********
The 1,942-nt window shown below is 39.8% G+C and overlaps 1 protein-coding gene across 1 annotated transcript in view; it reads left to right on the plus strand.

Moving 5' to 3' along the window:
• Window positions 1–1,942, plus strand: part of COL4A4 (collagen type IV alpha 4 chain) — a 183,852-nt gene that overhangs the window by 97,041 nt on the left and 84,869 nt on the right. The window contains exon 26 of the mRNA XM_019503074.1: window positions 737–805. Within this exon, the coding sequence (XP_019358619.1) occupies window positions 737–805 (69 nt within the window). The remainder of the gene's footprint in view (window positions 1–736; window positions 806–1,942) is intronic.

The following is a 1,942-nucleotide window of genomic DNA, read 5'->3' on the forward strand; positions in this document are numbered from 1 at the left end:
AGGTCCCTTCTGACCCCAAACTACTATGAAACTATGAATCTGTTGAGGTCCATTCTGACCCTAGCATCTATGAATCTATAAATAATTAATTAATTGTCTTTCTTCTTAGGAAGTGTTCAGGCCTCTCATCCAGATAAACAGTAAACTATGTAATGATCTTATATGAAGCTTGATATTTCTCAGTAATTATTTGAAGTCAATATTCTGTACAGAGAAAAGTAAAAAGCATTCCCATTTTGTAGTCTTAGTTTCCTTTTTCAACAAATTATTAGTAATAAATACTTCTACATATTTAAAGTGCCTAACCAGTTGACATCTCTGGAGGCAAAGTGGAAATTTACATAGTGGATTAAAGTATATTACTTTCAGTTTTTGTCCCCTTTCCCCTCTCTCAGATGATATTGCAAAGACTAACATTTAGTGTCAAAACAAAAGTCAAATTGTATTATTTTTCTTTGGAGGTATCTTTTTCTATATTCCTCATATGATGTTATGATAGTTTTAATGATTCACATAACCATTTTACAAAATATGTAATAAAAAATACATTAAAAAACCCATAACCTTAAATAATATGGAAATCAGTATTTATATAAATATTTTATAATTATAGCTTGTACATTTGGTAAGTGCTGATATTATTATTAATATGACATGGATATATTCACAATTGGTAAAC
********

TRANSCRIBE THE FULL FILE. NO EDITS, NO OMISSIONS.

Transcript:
The 1,942-nt window shown below is 39.8% G+C and overlaps 1 protein-coding gene across 1 annotated transcript in view; it reads left to right on the plus strand.

Moving 5' to 3' along the window:
• Window positions 1–1,942, plus strand: part of COL4A4 (collagen type IV alpha 4 chain) — a 183,852-nt gene that overhangs the window by 97,041 nt on the left and 84,869 nt on the right. The window contains exon 26 of the mRNA XM_019503074.1: window positions 737–805. Within this exon, the coding sequence (XP_019358619.1) occupies window positions 737–805 (69 nt within the window). The remainder of the gene's footprint in view (window positions 1–736; window positions 806–1,942) is intronic.

The following is a 1,942-nucleotide window of genomic DNA, read 5'->3' on the forward strand; positions in this document are numbered from 1 at the left end:
AGGTCCCTTCTGACCCCAAACTACTATGAAACTATGAATCTGTTGAGGTCCATTCTGACCCTAGCATCTATGAATCTATAAATAATTAATTAATTGTCTTTCTTCTTAGGAAGTGTTCAGGCCTCTCATCCAGATAAACAGTAAACTATGTAATGATCTTATATGAAGCTTGATATTTCTCAGTAATTATTTGAAGTCAATATTCTGTACAGAGAAAAGTAAAAAGCATTCCCATTTTGTAGTCTTAGTTTCCTTTTTCAACAAATTATTAGTAATAAATACTTCTACATATTTAAAGTGCCTAACCAGTTGACATCTCTGGAGGCAAAGTGGAAATTTACATAGTGGATTAAAGTATATTACTTTCAGTTTTTGTCCCCTTTCCCCTCTCTCAGATGATATTGCAAAGACTAACATTTAGTGTCAAAACAAAAGTCAAATTGTATTATTTTTCTTTGGAGGTATCTTTTTCTATATTCCTCATATGATGTTATGATAGTTTTAATGATTCACATAACCATTTTACAAAATATGTAATAAAAAATACATTAAAAAACCCATAACCTTAAATAATATGGAAATCAGTATTTATATAAATATTTTATAATTATAGCTTGTACATTTGGTAAGTGCTGATATTATTATTAATATGACATGGATATATTCACAATTGGTAAAC